List of shipwrecks in 1909
From Wikipedia, the free encyclopedia
List of shipwrecks in 1909 includes sunk, foundered, grounded, or otherwise lost during 1909.
|Sibyl Marston||United States||schooner was wrecked during a storm near Surf Beach, California, with the loss of two lives.|
|RMS Republic||United Kingdom||ocean liner collided in fog with the ocean liner Florida ( Italy) off Nantucket, Massachusetts, killing six people (three passengers and three crew). Republic sank on 24 January. Over 1,500 rescued.|
|SS Mjølner||Norway||The cargo ship was on a voyage from N. Shields to Napoli with a cargo of coal and coke, when she was wrecked, off Burhou, Alderney Channel Islands.|
|Pendeen||United Kingdom||The fishing vessel was lost in a gale. A search by the St Ives Lifeboat found no wreckage.|
|Lobito||Portugal||The passenger-cargo ship sank at Ilha do Maio in the Cape Verde Islands while on passage from São Vicente for Cape Verde.|
|Penguin||New Zealand||The inter-island steam ferry struck Toms Rock in the Cook Strait and sank off New Zealand′s Cape Terawhiti near the entrance to Wellington Harbour with the loss of 85 passengers and crew. Thirty survivors.|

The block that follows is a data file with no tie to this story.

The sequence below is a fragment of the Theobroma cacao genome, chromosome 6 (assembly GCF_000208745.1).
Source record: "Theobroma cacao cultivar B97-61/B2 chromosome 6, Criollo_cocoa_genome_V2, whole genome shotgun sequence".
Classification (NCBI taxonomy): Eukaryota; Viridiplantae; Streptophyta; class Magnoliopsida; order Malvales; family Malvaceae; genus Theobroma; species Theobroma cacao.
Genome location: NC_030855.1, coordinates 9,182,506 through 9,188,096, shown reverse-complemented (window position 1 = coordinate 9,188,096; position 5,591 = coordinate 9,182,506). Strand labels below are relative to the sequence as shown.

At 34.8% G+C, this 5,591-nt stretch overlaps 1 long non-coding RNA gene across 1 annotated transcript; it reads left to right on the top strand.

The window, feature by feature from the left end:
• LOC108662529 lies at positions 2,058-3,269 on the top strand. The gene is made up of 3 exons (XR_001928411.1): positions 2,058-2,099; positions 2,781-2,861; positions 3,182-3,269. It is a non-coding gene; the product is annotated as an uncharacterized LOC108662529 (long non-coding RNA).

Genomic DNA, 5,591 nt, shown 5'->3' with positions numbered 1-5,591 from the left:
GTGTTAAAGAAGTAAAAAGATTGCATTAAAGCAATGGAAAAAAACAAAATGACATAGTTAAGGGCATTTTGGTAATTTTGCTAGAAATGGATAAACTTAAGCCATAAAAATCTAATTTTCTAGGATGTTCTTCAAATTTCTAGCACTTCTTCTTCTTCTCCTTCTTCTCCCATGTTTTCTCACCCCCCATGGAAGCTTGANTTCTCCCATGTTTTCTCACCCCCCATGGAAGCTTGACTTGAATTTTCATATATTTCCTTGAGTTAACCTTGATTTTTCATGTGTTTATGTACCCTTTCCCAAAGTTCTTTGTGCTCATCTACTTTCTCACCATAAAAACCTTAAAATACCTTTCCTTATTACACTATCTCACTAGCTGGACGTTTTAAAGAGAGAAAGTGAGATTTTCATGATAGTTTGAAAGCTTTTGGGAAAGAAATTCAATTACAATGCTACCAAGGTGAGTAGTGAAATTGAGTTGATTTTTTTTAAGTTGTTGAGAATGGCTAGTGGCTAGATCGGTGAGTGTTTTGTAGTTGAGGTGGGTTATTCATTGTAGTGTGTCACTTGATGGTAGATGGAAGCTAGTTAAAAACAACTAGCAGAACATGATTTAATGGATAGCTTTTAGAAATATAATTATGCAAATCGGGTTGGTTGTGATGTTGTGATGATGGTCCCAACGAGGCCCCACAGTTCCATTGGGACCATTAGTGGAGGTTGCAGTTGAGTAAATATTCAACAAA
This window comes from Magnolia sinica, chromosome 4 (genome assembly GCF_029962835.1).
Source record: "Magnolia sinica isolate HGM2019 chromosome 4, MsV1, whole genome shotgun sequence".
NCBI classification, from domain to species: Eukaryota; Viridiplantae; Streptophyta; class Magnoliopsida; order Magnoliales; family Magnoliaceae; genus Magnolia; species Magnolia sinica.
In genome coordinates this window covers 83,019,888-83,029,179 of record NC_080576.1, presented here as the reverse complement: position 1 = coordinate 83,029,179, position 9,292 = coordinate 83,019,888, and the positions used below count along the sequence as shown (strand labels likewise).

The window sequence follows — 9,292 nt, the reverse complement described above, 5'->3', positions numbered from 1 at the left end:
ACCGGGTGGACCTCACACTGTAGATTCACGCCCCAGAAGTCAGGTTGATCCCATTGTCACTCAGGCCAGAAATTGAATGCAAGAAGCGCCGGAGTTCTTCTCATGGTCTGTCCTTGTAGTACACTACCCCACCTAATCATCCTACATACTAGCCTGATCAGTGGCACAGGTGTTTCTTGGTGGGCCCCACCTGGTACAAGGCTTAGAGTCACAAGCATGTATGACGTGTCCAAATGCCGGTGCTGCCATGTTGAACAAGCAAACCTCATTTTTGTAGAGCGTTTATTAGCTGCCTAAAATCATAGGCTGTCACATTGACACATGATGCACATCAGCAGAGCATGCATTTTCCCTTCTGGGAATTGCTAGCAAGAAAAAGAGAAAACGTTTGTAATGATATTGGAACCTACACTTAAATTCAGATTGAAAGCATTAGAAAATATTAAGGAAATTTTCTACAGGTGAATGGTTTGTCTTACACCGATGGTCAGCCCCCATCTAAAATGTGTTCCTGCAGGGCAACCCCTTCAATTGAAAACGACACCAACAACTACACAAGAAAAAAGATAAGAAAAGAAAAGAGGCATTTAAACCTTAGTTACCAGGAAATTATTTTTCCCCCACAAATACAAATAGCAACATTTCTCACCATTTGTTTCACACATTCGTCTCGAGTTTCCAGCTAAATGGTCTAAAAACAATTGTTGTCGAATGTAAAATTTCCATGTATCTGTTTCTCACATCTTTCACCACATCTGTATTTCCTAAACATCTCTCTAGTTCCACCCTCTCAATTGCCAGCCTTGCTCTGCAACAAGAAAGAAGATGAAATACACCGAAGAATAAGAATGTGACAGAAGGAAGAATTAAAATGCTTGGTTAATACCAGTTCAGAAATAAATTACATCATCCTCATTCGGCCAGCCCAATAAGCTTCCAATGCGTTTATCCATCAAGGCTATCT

|Australia||Belgium||The steamer collided with a sailing ship and sank in the Mediterranean Sea off Alborán Island.|
|Renown||United Kingdom||The East coast drifter went aground at Penzance railway station, Cornwall, UK after missing the harbour mouth in a fresh breeze and rough seas. The lifeboat Cape of Good Hope ( Royal National Lifeboat Institution) passed a wire rope from the drifter to the Albert pier where hundreds of people hauled the ship off, and she was escorted into harbour. 3 February according to Carter.|
|Ilorin||United Kingdom||. The 946 GRT Elder Dempster cargo ship ran aground and sank on the bar at Forçados River, Nigeria while attempting to assist the Andoni.|
|Mahratta||United Kingdom||Goodwin Sands in the English Channel off Kent, England, and broke in half two days later. One crew member committed suicide.|
|Dagenham||United Kingdom||A British cargo steamer of 1,466 grt built in 1907 by John Crown & Sons for Furness, Withy & Co. On the 18th April 1909, when north-west Grunes, Cobo Bay, Guernsey Channel islands, she ran aground and was wrecked while on a voyage from the Tyne to Saint-Malo with a cargo of coal.|